Innovation and growth are fundamental to any successful institution.
Indeed, we’ve seen institutions stagnate without new ideas and revised practices. The digital age has only accelerated the rate at which businesses and organizations must iterate and innovate.
Consider that we live in a time when people take more photos than ever before. If Kodak had made different strategic choices and positioned themselves to capitalize off digital image sharing, they might not have had to declare bankruptcy in 2012. That was a dark time for the company (It was certainly not a Kodak moment.)
Ideas—good ideas—are essential. This is true on a macro level for the fate of companies, but also on a smaller scale for the smooth functioning of departments. Does your organization have the capacity to capture and implement good ideas?
If you are in leadership, people will approach you with their big ideas. This can be a blessing and a curse. For every outstanding idea, there will be dozens of unproductive suggestions. It’s important to encourage innovation without drowning in a endless suggestion box. How do you separate the gold mines from the squeaky wheels—and respond to both? There are six principles that should guide you.
Be accessible to people with ideas. You should visibly value each person you work with. One of the ways you do that is by listening. Being approachable and respectful is one of the most important things you can do for the strength of your team. This is key for day-to-day interactions and will soften disappointments. People will respond better when you decline their suggestion if they feel genuinely heard.
Discern the Point
It is important that you hear—and address—not only the idea, but the emotion behind it. Are they sharing this suggestion with you because they are frustrated about a problem or excited about an opportunity? Heed what they mean, not just what they say. Ask questions and restate what you hear them expressing. Adept use of listening and paraphrasing will help you cut to the heart of the matter.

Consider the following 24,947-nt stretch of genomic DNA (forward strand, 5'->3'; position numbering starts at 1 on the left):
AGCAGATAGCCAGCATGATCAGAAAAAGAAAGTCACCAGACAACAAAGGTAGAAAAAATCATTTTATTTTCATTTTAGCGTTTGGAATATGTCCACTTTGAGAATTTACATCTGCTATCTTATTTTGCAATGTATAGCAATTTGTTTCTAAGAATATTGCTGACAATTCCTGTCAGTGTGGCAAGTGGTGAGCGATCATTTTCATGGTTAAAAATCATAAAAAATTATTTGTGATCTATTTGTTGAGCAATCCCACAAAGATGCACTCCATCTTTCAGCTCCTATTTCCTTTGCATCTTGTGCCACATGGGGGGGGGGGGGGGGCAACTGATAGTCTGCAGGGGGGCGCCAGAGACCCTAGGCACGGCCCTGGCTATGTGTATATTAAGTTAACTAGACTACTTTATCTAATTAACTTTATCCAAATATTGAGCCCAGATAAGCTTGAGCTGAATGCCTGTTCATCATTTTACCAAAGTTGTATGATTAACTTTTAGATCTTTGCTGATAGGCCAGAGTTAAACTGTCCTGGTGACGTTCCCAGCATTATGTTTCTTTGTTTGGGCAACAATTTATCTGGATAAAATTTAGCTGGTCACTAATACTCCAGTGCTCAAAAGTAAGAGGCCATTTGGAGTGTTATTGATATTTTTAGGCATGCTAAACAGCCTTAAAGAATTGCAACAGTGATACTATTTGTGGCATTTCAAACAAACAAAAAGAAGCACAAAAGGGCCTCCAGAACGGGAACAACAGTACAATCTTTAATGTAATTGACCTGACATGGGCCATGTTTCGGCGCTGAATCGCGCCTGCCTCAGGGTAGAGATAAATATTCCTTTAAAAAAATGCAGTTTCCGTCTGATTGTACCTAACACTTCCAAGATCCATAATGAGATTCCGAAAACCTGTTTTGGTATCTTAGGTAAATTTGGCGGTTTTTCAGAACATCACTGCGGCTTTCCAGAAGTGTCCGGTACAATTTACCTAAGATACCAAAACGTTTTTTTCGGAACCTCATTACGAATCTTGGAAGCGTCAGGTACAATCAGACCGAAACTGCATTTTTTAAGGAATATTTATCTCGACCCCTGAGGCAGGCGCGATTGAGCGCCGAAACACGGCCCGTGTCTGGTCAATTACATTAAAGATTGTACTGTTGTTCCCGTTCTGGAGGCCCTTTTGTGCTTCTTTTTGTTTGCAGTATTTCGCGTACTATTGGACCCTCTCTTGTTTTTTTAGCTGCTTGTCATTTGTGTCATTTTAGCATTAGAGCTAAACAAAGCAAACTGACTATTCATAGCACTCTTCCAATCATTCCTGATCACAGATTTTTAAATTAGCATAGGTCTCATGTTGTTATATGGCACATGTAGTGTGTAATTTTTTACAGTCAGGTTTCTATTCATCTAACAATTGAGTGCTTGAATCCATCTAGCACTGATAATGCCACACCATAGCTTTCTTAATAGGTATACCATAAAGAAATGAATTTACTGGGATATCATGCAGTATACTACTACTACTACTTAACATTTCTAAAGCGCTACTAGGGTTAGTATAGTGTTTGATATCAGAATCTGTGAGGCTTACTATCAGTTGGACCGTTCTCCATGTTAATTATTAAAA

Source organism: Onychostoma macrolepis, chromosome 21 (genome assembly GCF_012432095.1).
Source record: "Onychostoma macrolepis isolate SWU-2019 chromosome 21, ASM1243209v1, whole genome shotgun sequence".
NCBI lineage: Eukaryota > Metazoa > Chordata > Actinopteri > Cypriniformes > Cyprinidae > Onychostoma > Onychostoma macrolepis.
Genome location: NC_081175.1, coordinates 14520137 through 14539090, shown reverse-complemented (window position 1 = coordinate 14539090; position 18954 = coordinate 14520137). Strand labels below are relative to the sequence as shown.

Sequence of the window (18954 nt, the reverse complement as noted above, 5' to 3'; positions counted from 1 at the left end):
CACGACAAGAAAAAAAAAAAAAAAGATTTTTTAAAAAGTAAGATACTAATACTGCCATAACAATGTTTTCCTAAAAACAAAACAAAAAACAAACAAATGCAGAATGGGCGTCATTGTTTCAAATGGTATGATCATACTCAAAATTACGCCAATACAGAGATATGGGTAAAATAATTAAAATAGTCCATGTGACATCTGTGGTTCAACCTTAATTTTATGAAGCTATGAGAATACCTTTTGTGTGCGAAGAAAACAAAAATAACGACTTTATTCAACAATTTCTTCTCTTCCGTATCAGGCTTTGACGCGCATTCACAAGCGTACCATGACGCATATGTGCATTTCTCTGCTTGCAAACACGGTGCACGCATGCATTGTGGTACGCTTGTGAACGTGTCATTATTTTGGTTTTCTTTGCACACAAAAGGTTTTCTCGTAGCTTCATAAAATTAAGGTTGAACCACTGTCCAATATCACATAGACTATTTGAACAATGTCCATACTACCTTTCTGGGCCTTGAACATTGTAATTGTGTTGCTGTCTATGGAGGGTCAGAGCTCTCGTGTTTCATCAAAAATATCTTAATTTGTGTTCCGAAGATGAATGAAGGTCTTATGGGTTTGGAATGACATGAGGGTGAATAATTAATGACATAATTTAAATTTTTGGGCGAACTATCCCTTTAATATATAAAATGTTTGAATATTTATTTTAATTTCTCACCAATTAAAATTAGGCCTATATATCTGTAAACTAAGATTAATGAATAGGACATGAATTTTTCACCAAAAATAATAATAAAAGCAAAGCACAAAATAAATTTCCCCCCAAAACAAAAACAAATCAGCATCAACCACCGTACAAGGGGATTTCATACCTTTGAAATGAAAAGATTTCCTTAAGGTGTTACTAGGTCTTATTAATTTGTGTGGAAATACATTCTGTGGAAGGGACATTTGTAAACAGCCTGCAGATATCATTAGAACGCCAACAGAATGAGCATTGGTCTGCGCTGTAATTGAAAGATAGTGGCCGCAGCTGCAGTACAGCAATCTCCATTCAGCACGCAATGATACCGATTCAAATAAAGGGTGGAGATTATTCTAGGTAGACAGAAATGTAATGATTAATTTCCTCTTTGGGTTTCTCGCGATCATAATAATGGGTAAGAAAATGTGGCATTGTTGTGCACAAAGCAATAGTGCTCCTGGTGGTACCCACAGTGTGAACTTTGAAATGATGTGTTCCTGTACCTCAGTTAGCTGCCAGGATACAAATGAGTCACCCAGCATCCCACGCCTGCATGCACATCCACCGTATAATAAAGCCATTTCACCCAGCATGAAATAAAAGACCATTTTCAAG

Sometimes people have no intention of improving an institution. They are actually complaining or blaming under the guise of offering a suggestion. If people chronically externalize blame—whether to the system or to their coworkers—remind them to take the direct steps within their control. Imagine someone comes to you and suggests you implement an employee-accountability system. Is that actually necessary?
Or do they need to have a single—albeit uncomfortable—conversation with one negligent coworker? Some employees will even preemptively complain about a situation to forestall blame that might fall on them. Ideas are not ways to offload work onto others. Ideas are opportunities for everyone to work together to make the organization stronger.
If someone comes to you with an idea for an improvement, it might be a good indicator that they are the best person to implement it. They have noticed an area that needs change, showing attention and aptitude. By making agents of change diffuse across an organization, you multiply your opportunities to innovate. You cannot make all the changes needed at an organization on your own. Enlist others to spearhead efforts they are passionate about.
Sometimes the change individuals are seeking isn’t possible for a variety of reasons. No one enjoys being told no. By explaining the broader context of why something can’t currently be implemented, you demonstrate that you understand where they are coming from. Remind them of the overall vision of your organization and their place within that mission.
Sometimes your denial will be temporary, not definitive. If someone approaches you with an idea that is relevant, but not timely, ask them to bring the idea up again at a specific time.
If a colleague has an idea that turns out to be a productive change for your organization, thank them personally and acknowledge them publicly. Depending on the scale of the project, this might be as simple as praise at staff meeting, or it might merit a ceremony or award. Make a habit of recognizing small and large contributions. This gives everyone in your organization a chance to see a good idea carried to a successful result. By recognizing innovation, you encourage it.
One final cautionary note: one of the fundamental flaws in the way individuals and organizations interact with ideas is that they get stalled out in the consideration or discussion phase. The more you can tighten the timing between idea and action, the better. That does not mean rash judgments.
The action you might take might be to dismiss the idea, do more research, or implement a small scale trial. By taking action you keep bad ideas from cluttering up your office—and attention—and likewise prevent good ideas from being wasted.